37. 37.  Trophic changes: asymptomatic, deep, non-healing fissures on heels and toes may be observed in people who walk bare foot and agricultural/manual workers suffering from leprosy.  Multiple, spontaneous and asymptomatic blisters on hands and feet are indicative of anesthetic hands and feet. Callosities may be present on both palms and soles.  Vulnerable pressure points on palms, soles and bony prominences like lateral malleoli, heel of the hand(pisiform bone) and point of elbow should be inspected for trophic ulcers.  Trophic ulcers should be examined carefully for evidence of secondary infections( pus discharge, foul smell and slough)
  38. 38.  Icthyosis – widespread dryness indicates lack of sweat and sebum secretion (autonomic neuropathy)
  39. 39. MUCOSAL EXAMINATION  Lips and oral mucosa : 1. Diffuse engalrgement of lips may be a part of infilteration in LL or type 1 reaction involving a BT lesion overlying lips and surrounding areas. 2. Nodular infiltration of lip, tongue, palate and uvula may be seen in patients of LL. 3. Fissuring of tongue –LL 4. Uvula- intact/partial or complete destruction, uvular movements normal or restricted(fibrosis)  Nasal mucosa 1. Nasal examination done with artificial light and nasal speculum 2. Mouth breathing, foul smell indicates nasal crusting. 3. Removal of crusts facilitates better visualization of mucosa. 4. Nasal mucosa is insensitive, pale, thickened and irregular with destrction of inferior turbinates.
  40. 40. OCCULAR EXAMINATION  Patient’s face should be inspected closely for : 1. Any skin lesion involving the peri-ocular area. 2. Frequency of blinking, blink interval (normally 6 per minute) is indicative of preserved corneal sensation 3. Width of palpepral fissure 4. Photophobia, redness and watering of eyes.  Take the opinion of an opthalmologist in suspected cases of eye involvement.
  41. 41.  Eyebrows and eyelashes  Eyelids  Pteregium  Redness  Cornea  Pupil  Visual acquity
  42. 42. Grading of occular manifestations in leprosy Grade 0,1 and 2.
  44. 44.  Schwann cells play a host to M.leprae.  Not all nerves get affected in leprosy.  Only the peripheral nerves bear the brunt of damage , that too limited to certain segments of the nerve.  Sites of predilection of nerve damage -where the nerves are most superficial, without the cover of muscle mass and hence cooler.  Localisation of M.leprae in the segments having low temperature.  At these sites, nerves pass through tough fibro osseous tunnels. Any inflammation here presses upon the nerve supply of the fibres to result in ischemia and damage. Local inflammation results in nerve thickening.  Sudden increase in inflammation and inflammatory edema in nerve gives rise to pain or nerve tenderness  Therefore, thickening of nerves with or without tenderness on palpation –very important.
  45. 45.  Done with the pulp of fingers and not tip of digits .  Both sides to be compared. While palpating the nerve , following points are noted: 1. Enlarged or not ? 2. Is the nerve compressible? Lack of compressibility indicates a fibrosed nerve . 3. Unilateral /bilateral? (asymmetric nerve enlargement – borderline) 4. Extent of nerve palpable in its course. 5. Regularity –smooth or regular. If swelling present – its extent, nature-uniform, sausage shaped or beaded, whether the swelling is solid or fluctuant. 6. Nerve tenderness – indicative of neuritis.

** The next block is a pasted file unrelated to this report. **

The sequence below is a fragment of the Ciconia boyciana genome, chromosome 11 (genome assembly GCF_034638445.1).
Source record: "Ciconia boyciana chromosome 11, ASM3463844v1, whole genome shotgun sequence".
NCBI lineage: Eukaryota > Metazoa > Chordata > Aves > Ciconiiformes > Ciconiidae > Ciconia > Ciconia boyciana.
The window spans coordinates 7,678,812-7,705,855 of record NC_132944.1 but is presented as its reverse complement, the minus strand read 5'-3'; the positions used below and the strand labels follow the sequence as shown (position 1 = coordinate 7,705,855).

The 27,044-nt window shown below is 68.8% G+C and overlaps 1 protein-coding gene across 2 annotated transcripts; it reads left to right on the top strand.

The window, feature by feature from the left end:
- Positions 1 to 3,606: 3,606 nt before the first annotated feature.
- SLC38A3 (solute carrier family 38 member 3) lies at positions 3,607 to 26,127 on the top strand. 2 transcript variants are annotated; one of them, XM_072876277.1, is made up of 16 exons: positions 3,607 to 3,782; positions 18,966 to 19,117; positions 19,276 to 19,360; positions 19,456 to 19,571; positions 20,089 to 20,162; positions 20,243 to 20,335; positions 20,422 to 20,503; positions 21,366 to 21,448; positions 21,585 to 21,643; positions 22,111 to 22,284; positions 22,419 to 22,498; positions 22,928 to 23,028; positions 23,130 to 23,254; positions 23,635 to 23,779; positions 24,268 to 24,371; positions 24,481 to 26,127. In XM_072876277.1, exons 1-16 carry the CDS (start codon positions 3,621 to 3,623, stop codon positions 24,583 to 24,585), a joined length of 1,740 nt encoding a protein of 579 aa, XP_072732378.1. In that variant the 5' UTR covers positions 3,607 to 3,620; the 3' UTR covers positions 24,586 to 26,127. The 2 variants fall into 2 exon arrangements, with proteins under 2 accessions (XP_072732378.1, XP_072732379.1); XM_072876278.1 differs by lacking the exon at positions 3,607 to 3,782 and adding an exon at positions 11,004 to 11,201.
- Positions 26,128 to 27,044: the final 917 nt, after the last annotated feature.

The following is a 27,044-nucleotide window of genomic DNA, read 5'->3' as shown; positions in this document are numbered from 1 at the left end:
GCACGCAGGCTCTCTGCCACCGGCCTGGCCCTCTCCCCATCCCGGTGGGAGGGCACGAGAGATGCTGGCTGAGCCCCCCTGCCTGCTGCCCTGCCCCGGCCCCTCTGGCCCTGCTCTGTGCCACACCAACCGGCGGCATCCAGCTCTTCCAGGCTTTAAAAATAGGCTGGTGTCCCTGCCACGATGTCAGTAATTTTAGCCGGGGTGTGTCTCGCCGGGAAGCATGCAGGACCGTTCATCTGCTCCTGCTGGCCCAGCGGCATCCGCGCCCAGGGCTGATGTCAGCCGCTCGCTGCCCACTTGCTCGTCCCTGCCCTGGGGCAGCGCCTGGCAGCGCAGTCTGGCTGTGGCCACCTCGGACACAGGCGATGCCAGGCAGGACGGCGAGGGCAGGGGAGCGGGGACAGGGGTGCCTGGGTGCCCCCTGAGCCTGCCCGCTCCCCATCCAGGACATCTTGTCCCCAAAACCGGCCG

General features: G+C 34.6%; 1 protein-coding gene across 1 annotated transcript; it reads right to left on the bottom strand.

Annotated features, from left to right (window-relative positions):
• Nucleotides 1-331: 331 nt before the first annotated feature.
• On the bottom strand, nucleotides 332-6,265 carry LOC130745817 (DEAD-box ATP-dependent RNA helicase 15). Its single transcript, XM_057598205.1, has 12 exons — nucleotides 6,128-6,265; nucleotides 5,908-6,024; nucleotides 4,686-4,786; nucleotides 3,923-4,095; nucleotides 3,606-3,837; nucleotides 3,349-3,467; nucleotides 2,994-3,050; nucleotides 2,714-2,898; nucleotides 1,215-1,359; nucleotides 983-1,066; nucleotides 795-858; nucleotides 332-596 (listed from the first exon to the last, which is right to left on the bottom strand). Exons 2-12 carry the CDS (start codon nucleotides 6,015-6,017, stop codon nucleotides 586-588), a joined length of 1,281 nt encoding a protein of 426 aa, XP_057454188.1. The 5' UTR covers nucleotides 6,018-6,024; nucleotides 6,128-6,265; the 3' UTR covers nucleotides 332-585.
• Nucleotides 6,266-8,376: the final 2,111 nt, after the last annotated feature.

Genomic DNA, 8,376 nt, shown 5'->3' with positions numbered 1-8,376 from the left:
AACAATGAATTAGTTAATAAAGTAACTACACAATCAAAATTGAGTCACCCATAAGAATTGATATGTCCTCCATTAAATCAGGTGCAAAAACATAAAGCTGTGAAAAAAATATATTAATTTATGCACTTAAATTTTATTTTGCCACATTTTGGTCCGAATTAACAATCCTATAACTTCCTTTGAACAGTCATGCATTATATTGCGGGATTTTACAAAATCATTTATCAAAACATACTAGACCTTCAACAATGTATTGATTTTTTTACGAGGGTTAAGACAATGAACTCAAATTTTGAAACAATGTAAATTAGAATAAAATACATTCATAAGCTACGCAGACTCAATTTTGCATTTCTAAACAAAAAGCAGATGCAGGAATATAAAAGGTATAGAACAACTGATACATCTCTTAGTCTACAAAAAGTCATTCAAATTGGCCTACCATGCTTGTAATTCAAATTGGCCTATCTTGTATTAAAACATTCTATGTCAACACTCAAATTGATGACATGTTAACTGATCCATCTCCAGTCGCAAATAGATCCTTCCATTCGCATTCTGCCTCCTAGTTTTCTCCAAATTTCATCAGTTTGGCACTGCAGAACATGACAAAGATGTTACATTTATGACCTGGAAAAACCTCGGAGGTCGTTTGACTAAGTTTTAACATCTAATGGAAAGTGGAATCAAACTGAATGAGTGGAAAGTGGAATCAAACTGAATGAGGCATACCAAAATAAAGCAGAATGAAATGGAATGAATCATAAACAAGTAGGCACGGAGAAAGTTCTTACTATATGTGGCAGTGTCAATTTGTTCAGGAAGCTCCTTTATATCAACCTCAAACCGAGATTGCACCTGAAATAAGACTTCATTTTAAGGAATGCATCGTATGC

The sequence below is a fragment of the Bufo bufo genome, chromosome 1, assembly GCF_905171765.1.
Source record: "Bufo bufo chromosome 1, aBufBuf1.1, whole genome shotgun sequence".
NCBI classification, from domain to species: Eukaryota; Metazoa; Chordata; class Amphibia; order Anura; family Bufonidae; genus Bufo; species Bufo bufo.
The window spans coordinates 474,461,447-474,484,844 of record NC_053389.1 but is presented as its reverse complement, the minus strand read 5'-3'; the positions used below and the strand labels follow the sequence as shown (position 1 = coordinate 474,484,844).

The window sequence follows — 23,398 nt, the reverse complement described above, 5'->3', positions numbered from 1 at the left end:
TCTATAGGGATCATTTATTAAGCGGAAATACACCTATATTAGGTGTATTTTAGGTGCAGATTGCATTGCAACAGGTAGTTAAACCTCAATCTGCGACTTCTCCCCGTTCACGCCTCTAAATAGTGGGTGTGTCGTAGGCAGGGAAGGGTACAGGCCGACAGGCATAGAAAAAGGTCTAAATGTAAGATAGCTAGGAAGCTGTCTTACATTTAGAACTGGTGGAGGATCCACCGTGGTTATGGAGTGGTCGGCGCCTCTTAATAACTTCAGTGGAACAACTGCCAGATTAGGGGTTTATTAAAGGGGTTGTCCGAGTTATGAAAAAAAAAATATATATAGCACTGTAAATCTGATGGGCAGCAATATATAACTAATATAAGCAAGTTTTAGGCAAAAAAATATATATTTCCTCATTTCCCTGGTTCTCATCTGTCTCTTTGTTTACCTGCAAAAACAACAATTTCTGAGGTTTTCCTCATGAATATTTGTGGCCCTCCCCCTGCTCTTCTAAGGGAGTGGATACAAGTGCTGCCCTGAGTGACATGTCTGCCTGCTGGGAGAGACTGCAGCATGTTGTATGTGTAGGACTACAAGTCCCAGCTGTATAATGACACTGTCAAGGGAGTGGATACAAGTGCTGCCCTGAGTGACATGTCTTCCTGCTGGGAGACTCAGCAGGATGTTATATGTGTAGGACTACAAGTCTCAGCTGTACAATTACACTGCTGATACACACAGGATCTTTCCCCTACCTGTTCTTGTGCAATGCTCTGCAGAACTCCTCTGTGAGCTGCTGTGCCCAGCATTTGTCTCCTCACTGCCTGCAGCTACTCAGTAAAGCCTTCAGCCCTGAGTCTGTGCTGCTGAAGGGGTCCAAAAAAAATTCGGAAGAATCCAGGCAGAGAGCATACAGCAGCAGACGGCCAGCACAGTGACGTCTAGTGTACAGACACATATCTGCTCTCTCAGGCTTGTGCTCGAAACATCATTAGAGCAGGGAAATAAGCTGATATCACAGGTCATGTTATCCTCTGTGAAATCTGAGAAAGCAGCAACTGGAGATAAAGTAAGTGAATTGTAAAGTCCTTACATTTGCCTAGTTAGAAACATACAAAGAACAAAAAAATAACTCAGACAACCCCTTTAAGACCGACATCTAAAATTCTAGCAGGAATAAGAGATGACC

46. 46. PALPATION OF PERIPHERAL NERVES  Before palpating nerves , we must know the surface anatomy of these peripheral nerves .
  48. 48. Radial nerve palpation
  49. 49. Ulnar nerve
  50. 50. Radial cutaneous nerve
  51. 51. Median nerve
  52. 52. Lateral popliteal nerve
  53. 53. Sural nerve
  54. 54. Posterior Tibial nerve
  55. 55. Sensory testing  Semmes–Weinstein monofilaments (SWM) to measure light- pressure thresholds  Standard clinical sensory tests employing cotton wool,(tactile), pinpricks(pain), and tubes containing hot and cold water(thermal).  Semmes-weinstein (SW) monofilaments – nylon monofilaments made of polyhexamethylene dodecanediamine (nylon 612). Set of 6 monofilaments depending on the force they produce.  Green -0.05 gm- normal sensation  Blue- 0.2 gm- diminished light touch  Purple- 2gm- diminished protective sensation  Red- 4gm- loss of protective sensation for hands  Orange-10gm - “ “ “ “ for feet  Light red- 300gm- deep pressure
  56. 56.  Applied perpendicularly with mild pressure until there is a bent-c curve .  Start with the finest touch (green) and built up to orange.  Reference values to which normal indivisuals to respond are: 0.05gm (green) for face ,0.2gm (blue) for hand and 2gm (purple) for the foot.
  57. 57. Temperature testing  2 Test tubes  Cold sensation- containing water around 5 to 10 °C  Hot sensation- water around 37 to 47°C  Alterations in thermosensation - warm hypoaesthesia, or cold hypoaesthesia.
  58. 58. Sensory distribution of nerve trunks in hands .
  59. 59. Sensory testing sites of hands
  60. 60. Sensory distribution in feet
  61. 61. Sensory testing of feet
  62. 62. MOTOR SYSTEM EXAMINATION  Inspection of patient as a whole , then detailed examination 1. Face(signs of facial pasly, leonine facies etc) 2. Upper extremities (obvious deformities like claw hand, wrist drop, wasting of muscles, shortening of digits etc) 3. Lower extremeties ( abnormal gait- “high stepping gait”, foot drop, claw toes, collapsed arches, shortening of toes,wasting of muscles etc)